Part IV of the anthology is the Gold Coast and it begins with a topnotch piece by Scott Phillips, entitled "The Girl Who Kissed Barnaby Jones." It is about washed-up actresses, barmaids, and bartenders finally getting lucky. "Kinship" by Brian Ascalon Roley is a story that takes place in Mar Vista, a neighborhood that is about manhood, fatherhood, and neighborhood. It manages to vividly capture the neighborhood stashed between trendy Santa Monica and gang-infested Venice. Terrific story. Robert Ferrigno's "The Hour When The Ship Comes In" captures the intersection of various social and economic neighborhoods from Belmont shore, "the yuppie jewel of Long Beach" to the working-class areas of Long Beach in the shadow of the Queen Mary. Things happen - everywhere - and the trails of bloodstains can't always be washed away. Finally, "What You See" by Diana Wagman captures the Westchester hood.

All in all, it is certainly a worthwhile collection taking on LA's mean streets from a variety of writing styles and giving the reader the flavor of all kinds of neighborhoods. ( )
  DaveWilde | Sep 22, 2017 |
Enjoyed that all the stories were set in various parts of Los Angeles, familiar locations. ( )
  SignoraEdie | Dec 5, 2013 |
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» Add other authors (2 possible)

Author nameRoleType of authorWork?Status
Hamilton, DeniseEditorprimary authorall editionsconfirmed
Connelly, MichaelContributorsecondary authorall editionsconfirmed
Ferrigno, RobertContributorsecondary authorall editionsconfirmed
Fitch, JanetContributorsecondary authorall editionsconfirmed
Hamilton, DeniseContributorsecondary authorall editionsconfirmed
Hirahara, NaomiContributorsecondary authorall editionsconfirmed
Holmes, Emory, IIContributorsecondary authorall editionsconfirmed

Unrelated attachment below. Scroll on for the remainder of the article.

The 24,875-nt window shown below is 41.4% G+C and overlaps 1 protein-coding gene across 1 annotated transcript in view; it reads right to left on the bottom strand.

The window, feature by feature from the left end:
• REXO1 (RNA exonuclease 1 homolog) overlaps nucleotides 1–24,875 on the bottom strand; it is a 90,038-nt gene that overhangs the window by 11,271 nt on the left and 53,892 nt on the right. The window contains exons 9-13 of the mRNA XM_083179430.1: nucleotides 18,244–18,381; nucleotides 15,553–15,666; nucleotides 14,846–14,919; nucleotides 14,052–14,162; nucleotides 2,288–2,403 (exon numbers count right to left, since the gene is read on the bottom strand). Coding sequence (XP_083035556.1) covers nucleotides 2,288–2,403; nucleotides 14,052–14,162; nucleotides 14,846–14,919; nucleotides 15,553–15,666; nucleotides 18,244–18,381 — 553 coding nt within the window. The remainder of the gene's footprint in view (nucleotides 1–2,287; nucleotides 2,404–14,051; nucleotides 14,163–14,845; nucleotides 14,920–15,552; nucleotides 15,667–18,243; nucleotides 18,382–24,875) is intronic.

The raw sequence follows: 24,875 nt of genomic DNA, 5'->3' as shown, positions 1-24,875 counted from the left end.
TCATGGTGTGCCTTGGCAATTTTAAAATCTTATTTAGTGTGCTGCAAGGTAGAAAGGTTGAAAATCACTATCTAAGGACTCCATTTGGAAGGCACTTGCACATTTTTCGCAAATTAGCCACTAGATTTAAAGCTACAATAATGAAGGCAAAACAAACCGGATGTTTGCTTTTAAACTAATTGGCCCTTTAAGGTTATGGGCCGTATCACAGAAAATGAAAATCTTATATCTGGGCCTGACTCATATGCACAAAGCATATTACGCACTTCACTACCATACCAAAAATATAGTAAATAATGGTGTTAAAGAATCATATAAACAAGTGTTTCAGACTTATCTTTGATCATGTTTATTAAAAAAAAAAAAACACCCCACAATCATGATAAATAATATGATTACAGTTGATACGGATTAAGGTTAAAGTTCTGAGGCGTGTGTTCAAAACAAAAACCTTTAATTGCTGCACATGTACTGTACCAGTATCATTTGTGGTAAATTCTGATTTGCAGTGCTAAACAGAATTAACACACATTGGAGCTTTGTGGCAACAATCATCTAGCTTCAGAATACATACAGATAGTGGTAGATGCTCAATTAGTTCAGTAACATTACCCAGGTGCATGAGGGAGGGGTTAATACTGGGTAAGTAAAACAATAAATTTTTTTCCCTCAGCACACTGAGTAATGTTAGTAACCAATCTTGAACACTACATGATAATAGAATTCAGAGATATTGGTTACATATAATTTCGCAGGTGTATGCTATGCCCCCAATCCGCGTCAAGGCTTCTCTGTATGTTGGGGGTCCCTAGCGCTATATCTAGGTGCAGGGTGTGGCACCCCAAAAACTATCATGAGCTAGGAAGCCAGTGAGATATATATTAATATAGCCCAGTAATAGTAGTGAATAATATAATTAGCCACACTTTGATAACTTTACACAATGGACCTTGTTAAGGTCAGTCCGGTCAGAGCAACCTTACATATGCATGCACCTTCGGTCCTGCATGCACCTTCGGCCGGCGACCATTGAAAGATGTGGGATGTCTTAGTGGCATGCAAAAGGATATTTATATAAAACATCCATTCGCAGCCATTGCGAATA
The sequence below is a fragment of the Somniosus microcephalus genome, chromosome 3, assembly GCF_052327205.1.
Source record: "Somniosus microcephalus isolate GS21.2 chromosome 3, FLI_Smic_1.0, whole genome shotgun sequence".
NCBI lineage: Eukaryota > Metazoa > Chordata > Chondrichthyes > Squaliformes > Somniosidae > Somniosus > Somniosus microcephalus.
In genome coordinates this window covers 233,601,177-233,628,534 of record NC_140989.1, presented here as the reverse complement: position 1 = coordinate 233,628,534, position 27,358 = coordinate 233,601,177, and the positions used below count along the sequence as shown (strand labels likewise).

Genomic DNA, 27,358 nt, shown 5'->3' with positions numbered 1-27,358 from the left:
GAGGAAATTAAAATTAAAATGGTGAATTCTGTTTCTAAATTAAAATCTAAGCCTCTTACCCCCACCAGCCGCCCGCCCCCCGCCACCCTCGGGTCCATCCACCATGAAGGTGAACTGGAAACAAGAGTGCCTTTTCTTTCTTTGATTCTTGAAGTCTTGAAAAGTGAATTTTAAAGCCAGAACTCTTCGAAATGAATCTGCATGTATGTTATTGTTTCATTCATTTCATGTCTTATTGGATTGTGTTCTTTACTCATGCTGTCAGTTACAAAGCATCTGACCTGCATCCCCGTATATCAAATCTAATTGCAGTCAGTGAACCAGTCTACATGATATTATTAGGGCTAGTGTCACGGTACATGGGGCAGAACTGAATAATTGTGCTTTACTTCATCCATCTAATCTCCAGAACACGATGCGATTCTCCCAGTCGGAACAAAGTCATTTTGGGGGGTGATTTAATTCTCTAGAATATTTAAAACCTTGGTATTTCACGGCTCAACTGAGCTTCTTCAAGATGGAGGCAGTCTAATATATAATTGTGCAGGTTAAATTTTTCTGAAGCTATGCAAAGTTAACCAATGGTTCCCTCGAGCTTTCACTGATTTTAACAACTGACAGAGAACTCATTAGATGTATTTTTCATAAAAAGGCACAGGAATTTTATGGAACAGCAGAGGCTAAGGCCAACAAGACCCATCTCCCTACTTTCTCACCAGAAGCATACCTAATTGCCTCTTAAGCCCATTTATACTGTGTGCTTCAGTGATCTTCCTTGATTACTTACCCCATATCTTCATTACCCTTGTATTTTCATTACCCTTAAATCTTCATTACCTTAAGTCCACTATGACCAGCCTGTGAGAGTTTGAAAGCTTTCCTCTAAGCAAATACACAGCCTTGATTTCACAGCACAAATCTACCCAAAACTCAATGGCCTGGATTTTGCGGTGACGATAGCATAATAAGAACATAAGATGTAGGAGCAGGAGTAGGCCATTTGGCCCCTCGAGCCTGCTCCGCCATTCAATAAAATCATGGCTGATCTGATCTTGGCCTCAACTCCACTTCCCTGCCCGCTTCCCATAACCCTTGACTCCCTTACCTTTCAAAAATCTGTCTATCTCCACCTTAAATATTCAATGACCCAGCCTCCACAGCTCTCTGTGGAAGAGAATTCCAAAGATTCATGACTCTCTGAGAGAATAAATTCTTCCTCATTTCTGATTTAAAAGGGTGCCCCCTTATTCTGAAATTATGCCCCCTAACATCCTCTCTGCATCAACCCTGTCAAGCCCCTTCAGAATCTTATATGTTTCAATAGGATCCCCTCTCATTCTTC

Morrison, PattContributorsecondary authorall editionsconfirmed
Pascoe, JimContributorsecondary authorall editionsconfirmed
Phillips, GaryContributorsecondary authorall editionsconfirmed
Phillips, ScottContributorsecondary authorall editionsconfirmed
Pollack, NealContributorsecondary authorall editionsconfirmed
Rice, ChristopherContributorsecondary authorall editionsconfirmed
Roley, Brian AscalonContributorsecondary authorall editionsconfirmed
Silver, LiennaContributorsecondary authorall editionsconfirmed
Straight, SusanContributorsecondary authorall editionsconfirmed
Tobar, HéctorContributorsecondary authorall editionsconfirmed
Wagman, DianaContributorsecondary authorall editionsconfirmed
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A collection of crime stories that take place in Los Angeles.

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Denise Hamilton is a LibraryThing Author, an author who lists their personal library on LibraryThing.

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Akashic Books

An edition of this book was published by Akashic Books.

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An edition of this book was published by Asphalte.